Overcoming Common Employee Frustrations
We all have specific gripes with our workplace, this is nothing new. But what you need to do, as the employer, is to minimize these with great effect. While we can all have specific pet peeves from time to time, if these directly impact our ability to work, or they can develop into major frustrations, it doesn’t take long for an employee to think about looking elsewhere. Not only this, but common frustrations can take up a lot of time, which translates into a lot of money.
What are the most common employee frustrations, and how can we overcome these?
Dreaded System Downtime
One of the most annoying problems any worker can have when they are faced with a tight deadline is when technology issues creep in. System downtime needs to be minimized, as this will take a lot of the general frustrations out of the work atmosphere.
You can achieve this by hiring the right managed IT services company to overhaul your systems so that it can run better.
Not only this, but they can point out significant flaws in your network. Of course, these things all cost money, but have you actually weighed up the difference in how much it costs to hire a company to do this for you in comparison to the number of hours lost due to system downtime?
Tackling The Pay Stasis
Nobody likes to be kept hanging on in the hope that they will have a pay rise in a few months’ time. Sometimes things fall through, but it’s your responsibility to ensure a degree of transparency, not just in terms of pay issues, but throughout the whole business.
People can get angry when they aren’t being recognized financially for their efforts, and you need to find a way to ensure that their attitude towards the business isn’t tempered. While they might be understandably unhappy if they’re not getting a pay rise, maybe the perks of the job can be fixed in other ways. Perhaps a reward, or at the very least, recognition for their individual efforts.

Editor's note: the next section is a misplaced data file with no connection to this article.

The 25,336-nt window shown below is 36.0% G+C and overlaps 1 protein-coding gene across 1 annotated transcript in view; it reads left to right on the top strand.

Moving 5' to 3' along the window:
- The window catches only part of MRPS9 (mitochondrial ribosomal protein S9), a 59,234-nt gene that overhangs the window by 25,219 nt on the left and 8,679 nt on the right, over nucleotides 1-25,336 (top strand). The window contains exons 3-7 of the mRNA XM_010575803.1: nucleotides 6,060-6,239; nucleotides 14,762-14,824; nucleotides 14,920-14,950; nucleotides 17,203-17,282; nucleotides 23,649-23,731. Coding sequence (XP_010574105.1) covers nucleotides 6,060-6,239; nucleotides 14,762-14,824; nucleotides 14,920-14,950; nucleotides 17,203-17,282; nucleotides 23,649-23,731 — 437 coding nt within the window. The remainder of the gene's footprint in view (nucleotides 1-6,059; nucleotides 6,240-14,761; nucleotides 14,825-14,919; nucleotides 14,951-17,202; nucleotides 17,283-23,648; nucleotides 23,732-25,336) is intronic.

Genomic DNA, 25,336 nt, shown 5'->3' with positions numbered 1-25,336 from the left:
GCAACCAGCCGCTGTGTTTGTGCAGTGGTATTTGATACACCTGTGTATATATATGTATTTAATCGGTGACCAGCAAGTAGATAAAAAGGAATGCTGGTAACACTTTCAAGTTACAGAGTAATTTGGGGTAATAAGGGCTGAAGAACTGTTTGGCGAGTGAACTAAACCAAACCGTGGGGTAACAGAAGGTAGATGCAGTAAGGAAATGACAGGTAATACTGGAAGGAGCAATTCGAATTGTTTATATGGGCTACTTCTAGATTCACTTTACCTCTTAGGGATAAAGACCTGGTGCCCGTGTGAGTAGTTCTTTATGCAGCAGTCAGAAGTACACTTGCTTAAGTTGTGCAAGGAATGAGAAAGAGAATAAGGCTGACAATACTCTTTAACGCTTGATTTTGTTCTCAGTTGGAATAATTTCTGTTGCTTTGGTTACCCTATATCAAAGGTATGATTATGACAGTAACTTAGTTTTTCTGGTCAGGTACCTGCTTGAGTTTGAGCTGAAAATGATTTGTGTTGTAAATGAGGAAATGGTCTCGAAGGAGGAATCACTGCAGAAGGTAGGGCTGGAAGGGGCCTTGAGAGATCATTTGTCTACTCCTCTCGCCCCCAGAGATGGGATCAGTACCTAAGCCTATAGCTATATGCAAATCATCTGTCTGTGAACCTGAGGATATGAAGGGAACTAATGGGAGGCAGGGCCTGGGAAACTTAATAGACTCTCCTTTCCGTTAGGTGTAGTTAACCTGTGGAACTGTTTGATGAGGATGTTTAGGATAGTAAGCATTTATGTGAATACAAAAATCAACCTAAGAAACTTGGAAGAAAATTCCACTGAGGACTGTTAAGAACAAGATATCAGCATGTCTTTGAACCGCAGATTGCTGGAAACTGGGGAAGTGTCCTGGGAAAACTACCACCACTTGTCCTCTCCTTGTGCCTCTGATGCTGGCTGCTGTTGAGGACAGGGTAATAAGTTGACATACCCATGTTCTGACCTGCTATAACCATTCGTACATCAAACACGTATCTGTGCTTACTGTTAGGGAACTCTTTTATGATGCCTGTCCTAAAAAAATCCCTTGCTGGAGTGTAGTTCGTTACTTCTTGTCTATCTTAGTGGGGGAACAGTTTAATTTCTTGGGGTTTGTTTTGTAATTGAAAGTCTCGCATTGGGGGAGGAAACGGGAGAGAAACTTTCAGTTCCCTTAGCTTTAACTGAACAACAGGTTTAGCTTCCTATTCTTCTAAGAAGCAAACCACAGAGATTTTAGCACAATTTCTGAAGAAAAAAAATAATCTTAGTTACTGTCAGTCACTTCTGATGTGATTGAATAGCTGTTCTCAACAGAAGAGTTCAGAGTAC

A Lack Of Flexibility
Every employee has a life outside of the office, and they can all feel that it suffers due to the job they’re doing. Flexibility is something that every employer needs to offer, whether it’s through remote working, or giving your employees the opportunity to come in later, or build up flexi-time, changing your attitude towards the rigid 9 to 5 working will pay off in spades when you have an employee who is facing a personal crisis at home and needs to come to the office a bit later.
Considering your own attitude to flexibility is essential so you can pass this onto your employees, and as a result, they will work better for you.
Employee frustrations can filter through into the work, and when we are addressing these issues, we have to go straight to the source. Every employee is different, and they all have unique attitudes and approaches to work that they might believe to be greatly impacted on by the workplace infrastructure.
But if you want your employees to be happier, it’s not just about the human connection, it is about practicing what you preach.
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